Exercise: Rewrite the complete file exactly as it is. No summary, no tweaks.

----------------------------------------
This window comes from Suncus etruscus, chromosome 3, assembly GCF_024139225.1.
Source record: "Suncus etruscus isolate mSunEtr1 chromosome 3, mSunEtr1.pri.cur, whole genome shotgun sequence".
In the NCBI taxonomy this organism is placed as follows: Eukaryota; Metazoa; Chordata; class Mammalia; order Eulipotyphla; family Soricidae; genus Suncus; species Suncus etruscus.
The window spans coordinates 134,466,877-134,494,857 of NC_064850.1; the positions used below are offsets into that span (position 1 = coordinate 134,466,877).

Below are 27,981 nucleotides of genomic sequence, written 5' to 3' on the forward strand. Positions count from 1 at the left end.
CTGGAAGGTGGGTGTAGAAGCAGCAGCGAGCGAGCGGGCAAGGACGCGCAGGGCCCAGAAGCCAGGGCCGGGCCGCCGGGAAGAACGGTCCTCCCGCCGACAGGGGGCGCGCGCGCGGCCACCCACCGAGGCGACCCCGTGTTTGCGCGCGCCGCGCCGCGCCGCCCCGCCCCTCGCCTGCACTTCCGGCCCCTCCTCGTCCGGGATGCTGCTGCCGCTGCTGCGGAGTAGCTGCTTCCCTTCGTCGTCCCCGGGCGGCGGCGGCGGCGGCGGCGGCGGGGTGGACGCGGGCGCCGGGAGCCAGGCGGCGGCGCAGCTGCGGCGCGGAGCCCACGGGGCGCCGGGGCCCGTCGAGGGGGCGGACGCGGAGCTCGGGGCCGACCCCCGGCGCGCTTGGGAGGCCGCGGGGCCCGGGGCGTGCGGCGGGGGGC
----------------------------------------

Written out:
This window comes from Suncus etruscus, chromosome 3, assembly GCF_024139225.1.
Source record: "Suncus etruscus isolate mSunEtr1 chromosome 3, mSunEtr1.pri.cur, whole genome shotgun sequence".
In the NCBI taxonomy this organism is placed as follows: Eukaryota; Metazoa; Chordata; class Mammalia; order Eulipotyphla; family Soricidae; genus Suncus; species Suncus etruscus.
The window spans coordinates 134,466,877-134,494,857 of NC_064850.1; the positions used below are offsets into that span (position 1 = coordinate 134,466,877).

Below are 27,981 nucleotides of genomic sequence, written 5' to 3' on the forward strand. Positions count from 1 at the left end.
CTGGAAGGTGGGTGTAGAAGCAGCAGCGAGCGAGCGGGCAAGGACGCGCAGGGCCCAGAAGCCAGGGCCGGGCCGCCGGGAAGAACGGTCCTCCCGCCGACAGGGGGCGCGCGCGCGGCCACCCACCGAGGCGACCCCGTGTTTGCGCGCGCCGCGCCGCGCCGCCCCGCCCCTCGCCTGCACTTCCGGCCCCTCCTCGTCCGGGATGCTGCTGCCGCTGCTGCGGAGTAGCTGCTTCCCTTCGTCGTCCCCGGGCGGCGGCGGCGGCGGCGGCGGCGGGGTGGACGCGGGCGCCGGGAGCCAGGCGGCGGCGCAGCTGCGGCGCGGAGCCCACGGGGCGCCGGGGCCCGTCGAGGGGGCGGACGCGGAGCTCGGGGCCGACCCCCGGCGCGCTTGGGAGGCCGCGGGGCCCGGGGCGTGCGGCGGGGGGC